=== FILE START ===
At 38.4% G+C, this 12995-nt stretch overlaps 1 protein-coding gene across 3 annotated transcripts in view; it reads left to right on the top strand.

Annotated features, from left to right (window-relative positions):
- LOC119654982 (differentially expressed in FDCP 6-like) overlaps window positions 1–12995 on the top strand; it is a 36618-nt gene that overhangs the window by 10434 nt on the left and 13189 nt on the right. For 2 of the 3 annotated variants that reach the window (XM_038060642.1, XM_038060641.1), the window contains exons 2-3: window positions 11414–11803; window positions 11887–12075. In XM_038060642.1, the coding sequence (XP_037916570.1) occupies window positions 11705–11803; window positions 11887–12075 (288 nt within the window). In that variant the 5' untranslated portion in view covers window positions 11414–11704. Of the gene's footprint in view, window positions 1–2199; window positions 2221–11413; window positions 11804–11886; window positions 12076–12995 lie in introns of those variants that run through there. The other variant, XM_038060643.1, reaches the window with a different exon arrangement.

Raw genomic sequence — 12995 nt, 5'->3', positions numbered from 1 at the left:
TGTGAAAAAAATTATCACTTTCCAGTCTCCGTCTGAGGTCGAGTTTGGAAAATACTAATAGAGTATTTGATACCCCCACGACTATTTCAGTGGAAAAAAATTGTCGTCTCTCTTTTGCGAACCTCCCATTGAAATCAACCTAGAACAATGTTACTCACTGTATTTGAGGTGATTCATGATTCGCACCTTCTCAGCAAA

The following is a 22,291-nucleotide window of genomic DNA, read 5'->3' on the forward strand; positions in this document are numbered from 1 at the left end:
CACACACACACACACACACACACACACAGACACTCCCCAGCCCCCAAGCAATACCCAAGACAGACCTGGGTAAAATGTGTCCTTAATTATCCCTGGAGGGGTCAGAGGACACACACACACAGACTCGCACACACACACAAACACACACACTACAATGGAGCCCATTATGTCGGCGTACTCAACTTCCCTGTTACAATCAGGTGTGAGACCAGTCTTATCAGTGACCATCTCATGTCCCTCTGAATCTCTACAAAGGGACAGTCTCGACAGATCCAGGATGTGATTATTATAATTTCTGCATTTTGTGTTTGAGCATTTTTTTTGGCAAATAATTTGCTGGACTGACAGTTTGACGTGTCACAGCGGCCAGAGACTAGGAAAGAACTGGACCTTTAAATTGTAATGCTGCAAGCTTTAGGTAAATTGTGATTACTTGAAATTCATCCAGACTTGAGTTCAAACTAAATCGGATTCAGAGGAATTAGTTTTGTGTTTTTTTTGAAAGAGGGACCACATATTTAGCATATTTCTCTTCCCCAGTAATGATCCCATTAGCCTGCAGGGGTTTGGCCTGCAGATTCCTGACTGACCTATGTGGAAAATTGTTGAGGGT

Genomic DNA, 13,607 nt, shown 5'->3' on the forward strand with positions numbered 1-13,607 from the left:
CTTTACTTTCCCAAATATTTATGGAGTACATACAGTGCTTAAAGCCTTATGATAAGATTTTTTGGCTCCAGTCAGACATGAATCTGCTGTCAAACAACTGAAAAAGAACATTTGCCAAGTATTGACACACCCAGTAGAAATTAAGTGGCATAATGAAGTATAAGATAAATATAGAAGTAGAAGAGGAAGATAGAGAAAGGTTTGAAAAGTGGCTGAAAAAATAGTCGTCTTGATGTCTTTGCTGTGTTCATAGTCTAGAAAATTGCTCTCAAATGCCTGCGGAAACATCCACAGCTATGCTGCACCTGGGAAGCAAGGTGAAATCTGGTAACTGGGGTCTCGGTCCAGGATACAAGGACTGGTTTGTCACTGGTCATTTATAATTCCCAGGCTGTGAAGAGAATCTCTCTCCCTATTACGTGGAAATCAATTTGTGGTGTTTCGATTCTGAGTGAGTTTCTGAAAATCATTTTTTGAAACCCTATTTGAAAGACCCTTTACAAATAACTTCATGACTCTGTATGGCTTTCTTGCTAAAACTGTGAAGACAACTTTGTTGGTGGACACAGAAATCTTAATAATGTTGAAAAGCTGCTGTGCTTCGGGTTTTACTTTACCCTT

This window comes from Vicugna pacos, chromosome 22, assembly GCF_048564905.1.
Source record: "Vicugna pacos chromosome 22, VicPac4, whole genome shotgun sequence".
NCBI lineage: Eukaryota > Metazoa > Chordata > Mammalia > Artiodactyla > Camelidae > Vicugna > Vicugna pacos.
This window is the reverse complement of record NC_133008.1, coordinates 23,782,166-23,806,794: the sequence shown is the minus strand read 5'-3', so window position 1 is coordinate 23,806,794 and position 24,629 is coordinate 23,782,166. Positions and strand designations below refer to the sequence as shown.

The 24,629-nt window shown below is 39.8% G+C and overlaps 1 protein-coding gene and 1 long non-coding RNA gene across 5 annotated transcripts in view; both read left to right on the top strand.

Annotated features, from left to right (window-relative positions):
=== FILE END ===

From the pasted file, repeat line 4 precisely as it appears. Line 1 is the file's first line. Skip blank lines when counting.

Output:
Raw genomic sequence — 12995 nt, 5'->3', positions numbered from 1 at the left: